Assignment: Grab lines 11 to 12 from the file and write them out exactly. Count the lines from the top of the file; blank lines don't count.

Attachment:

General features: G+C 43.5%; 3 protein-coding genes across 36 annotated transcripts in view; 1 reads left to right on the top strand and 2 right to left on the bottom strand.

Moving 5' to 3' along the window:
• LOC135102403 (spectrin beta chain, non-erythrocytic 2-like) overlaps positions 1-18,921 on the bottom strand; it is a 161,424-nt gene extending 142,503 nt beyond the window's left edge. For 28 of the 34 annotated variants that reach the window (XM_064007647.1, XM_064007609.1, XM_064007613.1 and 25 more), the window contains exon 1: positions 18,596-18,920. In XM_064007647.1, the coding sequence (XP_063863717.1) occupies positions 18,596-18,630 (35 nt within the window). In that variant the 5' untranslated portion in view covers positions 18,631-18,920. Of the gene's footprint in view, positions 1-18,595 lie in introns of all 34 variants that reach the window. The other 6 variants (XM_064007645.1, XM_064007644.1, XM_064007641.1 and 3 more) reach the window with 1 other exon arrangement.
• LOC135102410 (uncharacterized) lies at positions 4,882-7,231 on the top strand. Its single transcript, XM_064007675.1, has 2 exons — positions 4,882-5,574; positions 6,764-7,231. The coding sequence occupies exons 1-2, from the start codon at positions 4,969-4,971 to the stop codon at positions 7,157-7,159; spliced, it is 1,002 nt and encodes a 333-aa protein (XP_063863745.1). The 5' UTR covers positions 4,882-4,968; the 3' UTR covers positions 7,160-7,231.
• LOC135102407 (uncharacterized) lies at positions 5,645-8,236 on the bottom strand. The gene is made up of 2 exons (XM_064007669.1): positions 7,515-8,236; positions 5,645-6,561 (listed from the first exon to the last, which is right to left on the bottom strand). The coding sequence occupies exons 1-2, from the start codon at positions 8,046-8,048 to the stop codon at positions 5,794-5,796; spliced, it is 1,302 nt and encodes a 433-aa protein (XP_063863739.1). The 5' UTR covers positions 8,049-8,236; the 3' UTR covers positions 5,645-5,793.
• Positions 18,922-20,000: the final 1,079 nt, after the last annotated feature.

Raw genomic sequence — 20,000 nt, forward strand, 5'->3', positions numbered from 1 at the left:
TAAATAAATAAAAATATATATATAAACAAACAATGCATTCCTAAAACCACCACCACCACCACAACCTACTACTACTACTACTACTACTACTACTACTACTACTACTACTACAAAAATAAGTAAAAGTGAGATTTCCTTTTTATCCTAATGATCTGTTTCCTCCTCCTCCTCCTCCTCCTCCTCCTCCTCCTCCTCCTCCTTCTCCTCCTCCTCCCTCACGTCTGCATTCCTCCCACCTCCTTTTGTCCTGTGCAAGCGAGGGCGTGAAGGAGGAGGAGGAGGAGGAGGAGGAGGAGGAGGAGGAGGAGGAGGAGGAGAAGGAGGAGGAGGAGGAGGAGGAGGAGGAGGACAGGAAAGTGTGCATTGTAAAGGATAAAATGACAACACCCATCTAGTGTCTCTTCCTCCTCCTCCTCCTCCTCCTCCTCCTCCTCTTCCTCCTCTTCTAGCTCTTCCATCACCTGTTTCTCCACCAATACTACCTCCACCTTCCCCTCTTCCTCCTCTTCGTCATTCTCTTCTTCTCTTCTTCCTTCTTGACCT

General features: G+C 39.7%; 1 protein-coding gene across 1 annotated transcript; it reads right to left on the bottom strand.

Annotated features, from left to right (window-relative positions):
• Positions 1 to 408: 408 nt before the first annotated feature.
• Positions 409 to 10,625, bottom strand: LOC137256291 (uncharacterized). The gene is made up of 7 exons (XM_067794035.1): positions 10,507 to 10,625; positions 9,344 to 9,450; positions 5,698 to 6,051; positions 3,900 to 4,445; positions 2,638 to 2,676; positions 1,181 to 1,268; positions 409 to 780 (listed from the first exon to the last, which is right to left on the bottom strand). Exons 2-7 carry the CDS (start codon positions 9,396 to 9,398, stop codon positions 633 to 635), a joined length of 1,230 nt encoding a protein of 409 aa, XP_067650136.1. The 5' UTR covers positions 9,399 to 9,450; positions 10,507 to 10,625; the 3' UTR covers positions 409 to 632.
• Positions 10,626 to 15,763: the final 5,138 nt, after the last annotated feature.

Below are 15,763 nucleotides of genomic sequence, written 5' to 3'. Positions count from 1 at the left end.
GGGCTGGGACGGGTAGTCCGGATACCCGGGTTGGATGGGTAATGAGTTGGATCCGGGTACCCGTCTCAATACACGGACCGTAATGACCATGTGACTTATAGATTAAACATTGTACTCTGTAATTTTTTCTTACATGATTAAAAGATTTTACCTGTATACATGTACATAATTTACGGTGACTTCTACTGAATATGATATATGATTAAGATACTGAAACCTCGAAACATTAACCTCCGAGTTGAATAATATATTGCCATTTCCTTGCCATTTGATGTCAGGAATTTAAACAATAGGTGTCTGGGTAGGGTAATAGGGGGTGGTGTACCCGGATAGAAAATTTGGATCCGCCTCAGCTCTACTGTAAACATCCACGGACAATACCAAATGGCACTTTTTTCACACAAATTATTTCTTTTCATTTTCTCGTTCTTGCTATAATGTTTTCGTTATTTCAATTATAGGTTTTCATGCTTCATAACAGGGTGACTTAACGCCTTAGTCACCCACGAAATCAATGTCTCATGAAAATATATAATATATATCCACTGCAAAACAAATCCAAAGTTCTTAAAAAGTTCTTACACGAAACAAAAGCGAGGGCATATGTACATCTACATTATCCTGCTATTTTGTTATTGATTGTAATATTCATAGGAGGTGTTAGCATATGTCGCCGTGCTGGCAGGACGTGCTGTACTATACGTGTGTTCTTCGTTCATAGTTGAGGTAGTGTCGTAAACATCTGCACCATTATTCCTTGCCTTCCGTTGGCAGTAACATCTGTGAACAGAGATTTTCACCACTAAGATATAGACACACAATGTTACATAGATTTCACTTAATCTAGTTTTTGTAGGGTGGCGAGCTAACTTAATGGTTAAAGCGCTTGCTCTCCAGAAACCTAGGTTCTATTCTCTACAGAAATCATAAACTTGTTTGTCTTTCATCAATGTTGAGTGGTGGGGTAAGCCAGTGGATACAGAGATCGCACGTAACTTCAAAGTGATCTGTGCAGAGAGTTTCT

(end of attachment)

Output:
• Positions 1 to 408: 408 nt before the first annotated feature.
• Positions 409 to 10,625, bottom strand: LOC137256291 (uncharacterized). The gene is made up of 7 exons (XM_067794035.1): positions 10,507 to 10,625; positions 9,344 to 9,450; positions 5,698 to 6,051; positions 3,900 to 4,445; positions 2,638 to 2,676; positions 1,181 to 1,268; positions 409 to 780 (listed from the first exon to the last, which is right to left on the bottom strand). Exons 2-7 carry the CDS (start codon positions 9,396 to 9,398, stop codon positions 633 to 635), a joined length of 1,230 nt encoding a protein of 409 aa, XP_067650136.1. The 5' UTR covers positions 9,399 to 9,450; positions 10,507 to 10,625; the 3' UTR covers positions 409 to 632.